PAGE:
Remote online notarization (RON) is one step closer to permanent use in North Carolina.
In July 2022, North Carolina Governor Cooper signed House Bill 776, The Secure Notarization Act, into law. The Act enables the Secretary of State to publicize the rules and regulations outlining how the mortgage and real estate industries can conduct remote electronic notarization in North Carolina on a permanent basis.
The bill has an effective date of July 1, 2023 to give the Secretary of State sufficient time to develop rules that flesh out the bill's details. Stavvy will monitor the legislation and update this blog as soon we learn more.
Does North Carolina allow remote notarization?
After the bill's effective date, a North Carolina notary will be permitted to notarize documents for individuals that are not in the physical presence of the notary as long as they appear before the notary using a communication technology platform approved by the North Carolina Secretary of State.
What are the communication technology platform requirements for North Caroline remote notarization?
RON transactions can only be performed by a communication technology platform that has passed specifications laid out in the bill. The communication technology must:
- Host an audio-visual meeting between the notary and all participants
- Allow real-time interaction between all participants through clear sound and video quality sufficient to allow a notary to view each participant's face and identification unobstructed
- Be able to record the interaction between all participants
- Provide the geolocation of the signer
- Create a backup of the signing session recording
- Employ data protection safeguards consistent with generally accepted information security standards
Remote electronic notary registration requirements
Before performing remote online notarization, the notary registers with the North Carolina Secretary of State. The electronic notary will also need to select the tamper-evident technology that will be used for remote electronic notarial acts with respect to electronic documents.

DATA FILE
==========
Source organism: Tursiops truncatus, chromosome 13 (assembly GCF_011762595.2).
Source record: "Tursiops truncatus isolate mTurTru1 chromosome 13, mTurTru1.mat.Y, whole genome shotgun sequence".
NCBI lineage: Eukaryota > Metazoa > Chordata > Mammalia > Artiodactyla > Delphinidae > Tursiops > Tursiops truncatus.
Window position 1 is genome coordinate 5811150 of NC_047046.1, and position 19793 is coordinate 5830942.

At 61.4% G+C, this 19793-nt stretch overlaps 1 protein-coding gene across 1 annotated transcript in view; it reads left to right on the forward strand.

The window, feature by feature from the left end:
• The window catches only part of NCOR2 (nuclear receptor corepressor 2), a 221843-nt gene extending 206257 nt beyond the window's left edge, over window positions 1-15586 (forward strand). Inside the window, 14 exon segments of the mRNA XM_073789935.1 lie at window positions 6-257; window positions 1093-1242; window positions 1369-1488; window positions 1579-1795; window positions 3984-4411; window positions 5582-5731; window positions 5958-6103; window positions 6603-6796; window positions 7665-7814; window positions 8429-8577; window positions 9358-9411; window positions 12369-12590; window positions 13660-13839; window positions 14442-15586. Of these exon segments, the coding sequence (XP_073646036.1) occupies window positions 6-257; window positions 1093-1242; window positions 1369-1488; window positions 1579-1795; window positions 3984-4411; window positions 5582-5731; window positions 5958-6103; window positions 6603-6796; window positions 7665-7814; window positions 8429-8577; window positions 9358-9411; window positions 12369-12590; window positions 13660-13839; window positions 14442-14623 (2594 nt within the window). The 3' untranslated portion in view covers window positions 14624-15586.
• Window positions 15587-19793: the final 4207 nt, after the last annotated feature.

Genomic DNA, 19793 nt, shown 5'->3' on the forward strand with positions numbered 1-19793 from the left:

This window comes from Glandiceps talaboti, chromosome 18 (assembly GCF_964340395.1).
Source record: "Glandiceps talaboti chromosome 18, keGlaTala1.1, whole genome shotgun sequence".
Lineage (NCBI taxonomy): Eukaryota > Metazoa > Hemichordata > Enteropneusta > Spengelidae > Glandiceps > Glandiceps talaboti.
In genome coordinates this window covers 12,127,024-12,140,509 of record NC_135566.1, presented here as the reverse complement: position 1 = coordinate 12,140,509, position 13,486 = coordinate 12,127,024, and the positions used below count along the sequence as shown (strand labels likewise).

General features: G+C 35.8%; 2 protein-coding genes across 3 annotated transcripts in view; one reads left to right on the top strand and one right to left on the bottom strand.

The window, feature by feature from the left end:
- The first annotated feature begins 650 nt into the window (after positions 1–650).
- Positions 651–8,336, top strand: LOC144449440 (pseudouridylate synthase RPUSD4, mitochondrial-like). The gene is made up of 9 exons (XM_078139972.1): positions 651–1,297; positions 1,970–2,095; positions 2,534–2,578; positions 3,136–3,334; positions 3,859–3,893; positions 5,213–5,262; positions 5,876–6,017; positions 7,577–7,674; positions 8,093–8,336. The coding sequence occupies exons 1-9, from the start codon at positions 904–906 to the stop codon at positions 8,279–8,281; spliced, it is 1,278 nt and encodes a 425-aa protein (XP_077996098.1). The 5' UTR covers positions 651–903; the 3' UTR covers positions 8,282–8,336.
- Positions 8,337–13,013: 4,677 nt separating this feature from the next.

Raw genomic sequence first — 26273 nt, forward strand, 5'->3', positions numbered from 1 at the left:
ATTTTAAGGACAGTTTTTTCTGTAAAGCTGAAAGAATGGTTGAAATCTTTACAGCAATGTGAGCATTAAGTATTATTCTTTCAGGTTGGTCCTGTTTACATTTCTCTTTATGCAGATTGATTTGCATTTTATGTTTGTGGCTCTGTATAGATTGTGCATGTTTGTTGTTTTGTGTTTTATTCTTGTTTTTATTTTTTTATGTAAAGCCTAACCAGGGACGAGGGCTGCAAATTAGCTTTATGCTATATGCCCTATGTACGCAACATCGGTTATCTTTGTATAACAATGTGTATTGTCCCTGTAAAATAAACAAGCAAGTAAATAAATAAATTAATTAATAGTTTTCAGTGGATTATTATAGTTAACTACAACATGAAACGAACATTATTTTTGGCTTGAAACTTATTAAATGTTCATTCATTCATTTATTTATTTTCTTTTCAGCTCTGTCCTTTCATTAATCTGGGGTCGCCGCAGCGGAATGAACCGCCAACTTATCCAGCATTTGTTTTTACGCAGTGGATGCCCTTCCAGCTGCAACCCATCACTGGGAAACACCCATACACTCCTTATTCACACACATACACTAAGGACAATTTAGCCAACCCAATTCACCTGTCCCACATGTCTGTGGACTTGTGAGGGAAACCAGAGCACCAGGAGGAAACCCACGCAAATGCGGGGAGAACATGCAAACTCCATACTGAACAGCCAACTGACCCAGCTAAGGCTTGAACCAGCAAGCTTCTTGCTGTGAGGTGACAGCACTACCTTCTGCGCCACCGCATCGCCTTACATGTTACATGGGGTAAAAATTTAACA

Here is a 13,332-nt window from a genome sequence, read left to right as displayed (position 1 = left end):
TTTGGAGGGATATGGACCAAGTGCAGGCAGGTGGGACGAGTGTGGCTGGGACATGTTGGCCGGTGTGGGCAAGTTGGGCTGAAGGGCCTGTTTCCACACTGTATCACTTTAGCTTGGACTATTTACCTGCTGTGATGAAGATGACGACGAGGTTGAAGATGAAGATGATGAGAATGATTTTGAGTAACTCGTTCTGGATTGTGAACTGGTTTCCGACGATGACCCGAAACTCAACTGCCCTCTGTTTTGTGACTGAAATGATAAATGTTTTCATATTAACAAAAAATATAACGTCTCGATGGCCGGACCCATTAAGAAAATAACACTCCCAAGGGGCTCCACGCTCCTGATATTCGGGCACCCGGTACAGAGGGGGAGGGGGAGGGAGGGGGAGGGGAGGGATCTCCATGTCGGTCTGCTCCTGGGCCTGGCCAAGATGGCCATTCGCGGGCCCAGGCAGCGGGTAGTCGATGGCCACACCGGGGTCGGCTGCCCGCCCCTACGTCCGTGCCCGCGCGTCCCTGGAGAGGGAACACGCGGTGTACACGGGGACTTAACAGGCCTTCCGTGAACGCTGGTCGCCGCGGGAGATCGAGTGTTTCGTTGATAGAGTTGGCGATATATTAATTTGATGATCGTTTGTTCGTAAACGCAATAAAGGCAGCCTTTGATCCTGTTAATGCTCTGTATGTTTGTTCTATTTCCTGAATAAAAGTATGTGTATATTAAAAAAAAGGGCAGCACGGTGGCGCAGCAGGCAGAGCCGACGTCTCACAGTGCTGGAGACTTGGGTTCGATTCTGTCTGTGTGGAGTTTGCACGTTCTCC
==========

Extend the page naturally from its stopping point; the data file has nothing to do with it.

North Carolina remote online notarization (RON) session/meeting requirements
Prior to performing a remote electronic notarization, the notary must:
- Inform the participants that North Carolina law requires that a communication technology recording will be made of the remote electronic notarization
- Verify the identity of the remotely located principal through personal knowledge or all of the following: credential analysis with government-issued ID with picture and signature, identity proofing by a 3rd party vendor
- Ask the remotely located signer if they would like an attorney to participate in the remote online notarization and provide an attorney if requested
- Ask the remotely located signer to verbally state what documents are being signed for the notarial record or describe the nature of the transaction
- Make reasonable accommodations for remotely located signers with vision, hearing, or speech impairments
- Verify the location of the signer using geolocation via communication technology.
While performing a remote online notarization, the following must be attached to or logically associated with the electronic document. These components must be immediately perceptible and reproducible in the electronic record to which the notary’s electronic signature is attached:
- The notary’s name, state, and county of commissioning
- The words “Electronic Notary Public” or “Remote Electronic Notary Public Utilizing Communication Technology”